REVIEW: The Storm Beneath the World by Michael R. Fletcher

In Michael R. Fletcher‘s The Storm Beneath the World we get another full-swing-warhammer-to-the-chest of Fletcher’s wild imagination. In a world made up of insect queendoms living and warring on the backs of million-year-old creature-countries floating above the firestorm below, where to discover one has magical powers is to become a dangerous corrupt and rejected from society no matter the station you were born in to, we are treated to a wild ride through the eyes of a diverse group of ashkaro (insect characters) as they discover their world may come to an end amongst the chaos of their own changing lives.

In The Storm Beneath the World five-name bright Ahk is the future of the hive. There are responsibilities awaiting her, though while all of her mentors and betters keep telling her that, she’s not sure what they actually are. The one-name dull Joh–whose father is an alcoholic and a drug addic–is the bottom of the barrel of society. He constantly fears the beatings from his father, and then one night, his father doesn’t come home. Wex is about as well off as a dull-carapaced female can be through her family’s job at the brickworks. One day she starts seeing gaps in people’s defences–their weaknesses–and discovers her corrupt power. Shan the royal nephew is a waste of space. He preens and polishes his carapace, looks pretty, and doesn’t achieve much else; as a male, his best hope is to find a powerful, dangerous female to marry who is worthy of his five-name station. When he burns a female who was trying to kill him to ashes, however, his life is turned upside down.

Fletcher uses this upper, lower, and middle class cast as a way to tell an excellent story from a range of perspectives, with his characters born into their station but thrown from their normal lives collectively and into danger. These starting points help showcase their different life problems, and the way those problems change when your station no longer matters, or how you can use that old station as a tactic when needed (noting that their stations are often first judged by how shiny their shell / carapace is). As always, one of my favourite parts of Fletcher’s writing is the way he writes situational perspective between point-of-view characters. I love the way he uses perspective to sometimes about-face the story you think is coming for an awesome twist, and other times just feed you a laugh-out-loud line. Oftentimes, it’s both, and it’s a big part of the reason I will keep picking up whatever he publishes.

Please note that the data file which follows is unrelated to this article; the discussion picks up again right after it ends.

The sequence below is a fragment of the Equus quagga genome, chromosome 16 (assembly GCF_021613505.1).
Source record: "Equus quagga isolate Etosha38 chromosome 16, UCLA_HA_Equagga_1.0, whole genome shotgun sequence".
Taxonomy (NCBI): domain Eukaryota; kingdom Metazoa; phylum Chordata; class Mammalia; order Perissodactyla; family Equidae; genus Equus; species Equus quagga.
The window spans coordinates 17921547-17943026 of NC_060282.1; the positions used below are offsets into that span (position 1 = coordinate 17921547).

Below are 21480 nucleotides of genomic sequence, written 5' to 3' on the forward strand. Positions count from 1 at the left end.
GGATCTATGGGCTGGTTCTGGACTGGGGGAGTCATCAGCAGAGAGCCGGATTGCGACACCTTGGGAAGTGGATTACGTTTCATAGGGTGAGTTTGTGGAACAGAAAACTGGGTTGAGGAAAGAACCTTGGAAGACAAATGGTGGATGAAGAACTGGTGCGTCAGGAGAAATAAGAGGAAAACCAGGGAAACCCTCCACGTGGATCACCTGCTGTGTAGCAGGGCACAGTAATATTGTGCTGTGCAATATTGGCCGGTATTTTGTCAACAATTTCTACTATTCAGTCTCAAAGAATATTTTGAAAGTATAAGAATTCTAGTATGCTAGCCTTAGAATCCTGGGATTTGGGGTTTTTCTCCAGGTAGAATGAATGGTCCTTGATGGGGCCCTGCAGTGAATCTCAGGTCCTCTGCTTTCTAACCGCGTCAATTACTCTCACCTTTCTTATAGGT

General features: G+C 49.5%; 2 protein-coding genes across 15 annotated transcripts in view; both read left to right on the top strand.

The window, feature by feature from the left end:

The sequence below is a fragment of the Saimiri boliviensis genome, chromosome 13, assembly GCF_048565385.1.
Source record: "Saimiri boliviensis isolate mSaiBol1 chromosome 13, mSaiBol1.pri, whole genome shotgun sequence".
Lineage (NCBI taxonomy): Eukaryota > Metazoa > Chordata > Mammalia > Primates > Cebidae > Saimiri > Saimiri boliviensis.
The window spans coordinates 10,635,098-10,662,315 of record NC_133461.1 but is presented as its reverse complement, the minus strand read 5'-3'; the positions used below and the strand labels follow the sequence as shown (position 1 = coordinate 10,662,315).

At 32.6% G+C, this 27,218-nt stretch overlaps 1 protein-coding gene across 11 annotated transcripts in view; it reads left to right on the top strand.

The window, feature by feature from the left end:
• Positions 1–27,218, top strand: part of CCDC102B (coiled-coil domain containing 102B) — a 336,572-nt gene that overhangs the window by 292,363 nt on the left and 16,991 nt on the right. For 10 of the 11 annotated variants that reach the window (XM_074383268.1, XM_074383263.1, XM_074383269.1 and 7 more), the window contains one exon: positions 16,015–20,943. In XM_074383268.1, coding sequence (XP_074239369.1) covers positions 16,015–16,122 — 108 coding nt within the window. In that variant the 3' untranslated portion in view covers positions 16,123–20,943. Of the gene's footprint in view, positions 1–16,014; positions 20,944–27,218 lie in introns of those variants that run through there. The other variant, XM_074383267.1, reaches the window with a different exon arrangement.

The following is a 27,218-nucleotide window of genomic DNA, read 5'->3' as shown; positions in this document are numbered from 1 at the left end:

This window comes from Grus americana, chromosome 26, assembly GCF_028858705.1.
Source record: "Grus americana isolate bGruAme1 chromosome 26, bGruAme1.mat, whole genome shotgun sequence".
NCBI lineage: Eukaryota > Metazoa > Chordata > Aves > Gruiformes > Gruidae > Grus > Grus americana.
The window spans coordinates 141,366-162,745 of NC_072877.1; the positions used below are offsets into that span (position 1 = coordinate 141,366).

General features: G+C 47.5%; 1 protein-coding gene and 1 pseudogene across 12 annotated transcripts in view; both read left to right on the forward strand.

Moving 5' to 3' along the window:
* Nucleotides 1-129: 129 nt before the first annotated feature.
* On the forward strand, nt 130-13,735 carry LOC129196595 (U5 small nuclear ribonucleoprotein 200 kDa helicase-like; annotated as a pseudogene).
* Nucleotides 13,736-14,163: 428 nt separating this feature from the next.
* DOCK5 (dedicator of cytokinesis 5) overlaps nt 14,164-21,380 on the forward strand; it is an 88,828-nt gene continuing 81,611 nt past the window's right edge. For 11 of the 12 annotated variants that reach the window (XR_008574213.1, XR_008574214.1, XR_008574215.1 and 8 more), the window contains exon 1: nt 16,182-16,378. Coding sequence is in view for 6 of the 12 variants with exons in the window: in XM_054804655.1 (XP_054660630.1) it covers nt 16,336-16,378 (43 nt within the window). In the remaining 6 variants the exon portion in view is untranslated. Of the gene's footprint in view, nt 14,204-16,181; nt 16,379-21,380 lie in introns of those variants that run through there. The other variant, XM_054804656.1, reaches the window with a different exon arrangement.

As it’s a Fletcher book, we also need to talk about the magic system. One of the things I love in his works is that there is always a brutal cost to magic. In Beyond Redemption it was madness, and again in this book we see that the cost is a form of madness—though not a delusion of grandeur so much as a forgetfulness to live as the addiction of one’s magic makes them forget to eat and sleep as they are lost to the lure. The pleasure reaction to using magic–which drives the addiction to magic in much the same way a drug does–also drives use of magic, and therefore its use becomes an ongoing balance of needing to survive versus the shortening of your life as either society spikes your brain or you lose yourself to the lure.

Fletcher also plays with gender norms in fiction, with the use of the insect world for characters flipping the script with females being the stronger, faster, more aggressive warrior caste, and the males being mostly relegated to either dumb labour or pretty trophies. There are plenty of nods throughout to reverse-fridging and other tropes female characters have been historically subjected to for the creation of impetus of their male characters, and I quite enjoyed this reversal aspect of it.

The Storm Beneath the World is a thoroughly enjoyable book that grimdark fantasy fans should get a huge kick out of. The perspective play is on point, the magic system is in turns wildly inventive and incredibly brutal, and the world Fletcher has created is just plain old freaking awesome. Mash them together and you have story worth sinking your mandibles in to.

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Adrian Collins

Adrian Collins

Adrian Collins runs Grimdark Magazine and loves anything to do with telling darker stories. Doesn't matter the format, or when it was published or produced--just give him a grim story told in a dark world by a morally grey protagonist and this bloke's in his happy place. Add in a barrel aged stout to sip on after a cheeky body surf under the Australian sun, and that's his heaven.